9. Professor Plaut, as president emeritus of Jewish Vegetarians of North America (JVNA), I can tell you that we are not telling you what to eat. We recognize that Jews have dietary choices, but we believe that these choices should be made after considering the inconsistencies between animal-based diets and agriculture and basic Jewish teachings. We believe that Jews should (should not must) be vegetarians (and preferably vegans) to be most consistent with Jewish teachings on preserving human health, treating animals with compassion, protecting the environment, conserving natural resources, and helping hungry people.

    Please note that the two ideal times in the Jewish tradition are vegan periods. These are the periods after the world was created, starting in the Garden of Eden (Genesis 1:29), and the Messianic period that Jews yearn for, according to Rav Kook, Chief Rabbi of pre-state Israel, based on Isaiah 11:6-9, that “The wolf will dwell with the lamb, … the lion shall eat straw like the ox, … and no one shall hate nor destroy in all of God’s holy mountain.”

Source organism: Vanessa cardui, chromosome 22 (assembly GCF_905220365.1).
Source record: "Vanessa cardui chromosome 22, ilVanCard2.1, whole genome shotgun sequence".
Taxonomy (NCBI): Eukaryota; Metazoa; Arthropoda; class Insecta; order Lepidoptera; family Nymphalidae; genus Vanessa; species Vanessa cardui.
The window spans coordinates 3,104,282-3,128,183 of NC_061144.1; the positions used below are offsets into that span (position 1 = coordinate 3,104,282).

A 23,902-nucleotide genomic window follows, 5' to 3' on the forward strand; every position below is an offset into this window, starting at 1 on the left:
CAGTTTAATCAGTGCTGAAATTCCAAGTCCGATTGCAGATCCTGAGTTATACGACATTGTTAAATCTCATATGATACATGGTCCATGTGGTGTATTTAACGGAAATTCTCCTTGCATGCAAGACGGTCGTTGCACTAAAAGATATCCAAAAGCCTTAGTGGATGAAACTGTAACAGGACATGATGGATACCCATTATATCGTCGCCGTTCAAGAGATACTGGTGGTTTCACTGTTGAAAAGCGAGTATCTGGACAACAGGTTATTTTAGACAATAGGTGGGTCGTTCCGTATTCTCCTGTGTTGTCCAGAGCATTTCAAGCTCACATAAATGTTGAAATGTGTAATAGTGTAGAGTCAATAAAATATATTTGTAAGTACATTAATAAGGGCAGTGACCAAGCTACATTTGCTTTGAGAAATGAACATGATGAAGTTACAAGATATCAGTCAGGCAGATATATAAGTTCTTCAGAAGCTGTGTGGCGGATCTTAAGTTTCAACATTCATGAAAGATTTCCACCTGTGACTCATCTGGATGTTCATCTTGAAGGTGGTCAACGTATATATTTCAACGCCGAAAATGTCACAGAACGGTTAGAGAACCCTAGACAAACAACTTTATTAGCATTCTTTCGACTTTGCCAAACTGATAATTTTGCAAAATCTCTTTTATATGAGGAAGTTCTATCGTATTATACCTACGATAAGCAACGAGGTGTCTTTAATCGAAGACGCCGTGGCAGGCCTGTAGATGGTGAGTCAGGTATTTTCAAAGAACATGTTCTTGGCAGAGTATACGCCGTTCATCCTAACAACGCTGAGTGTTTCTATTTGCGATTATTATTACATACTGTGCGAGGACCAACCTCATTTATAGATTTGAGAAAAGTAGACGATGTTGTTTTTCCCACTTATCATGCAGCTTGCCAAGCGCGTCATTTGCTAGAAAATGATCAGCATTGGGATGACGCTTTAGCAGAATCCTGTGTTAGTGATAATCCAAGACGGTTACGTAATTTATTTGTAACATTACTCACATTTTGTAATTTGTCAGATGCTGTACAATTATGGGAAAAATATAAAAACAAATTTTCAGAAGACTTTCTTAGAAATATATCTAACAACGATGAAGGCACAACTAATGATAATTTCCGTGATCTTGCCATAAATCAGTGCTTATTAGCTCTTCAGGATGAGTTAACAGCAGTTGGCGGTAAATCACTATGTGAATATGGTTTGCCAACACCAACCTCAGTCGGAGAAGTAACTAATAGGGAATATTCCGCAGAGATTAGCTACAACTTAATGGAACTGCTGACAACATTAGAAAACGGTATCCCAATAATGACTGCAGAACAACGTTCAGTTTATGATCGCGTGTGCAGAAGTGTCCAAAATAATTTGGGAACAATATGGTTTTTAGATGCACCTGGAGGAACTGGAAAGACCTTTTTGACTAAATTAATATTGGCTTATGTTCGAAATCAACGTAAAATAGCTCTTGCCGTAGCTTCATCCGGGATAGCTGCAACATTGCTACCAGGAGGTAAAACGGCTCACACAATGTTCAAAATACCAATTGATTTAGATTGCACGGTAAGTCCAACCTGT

Please note also that the late Ashkenazi Chief Rabbi of Israel Shlomo Goren was a strict vegetarian, as are Shear Yashuv Cohen, former chief rabbi of Haifa, Lord Jonathan Sacks, former chief rabbi of the UK, and David Rosen, former chief rabbi of Ireland, and many other Orthodox Jews. So, abstaining from eating meat iProfessor Plaut, as president emeritus of Jewish Vegetarians of North America (JVNA), I can tell you that we are not telling you what to eat. We recognize that Jews have dietary choices, but we believe that these choices should be made after considering the inconsistencies between animal-based diets and agriculture and basic Jewish teachings. We believe that Jews should (should not must) be vegetarians (and preferably vegans) to be most consistent with Jewish teachings on preserving human health, treating animals with compassion, protecting the environment, conserving natural resources, and helping hungry people.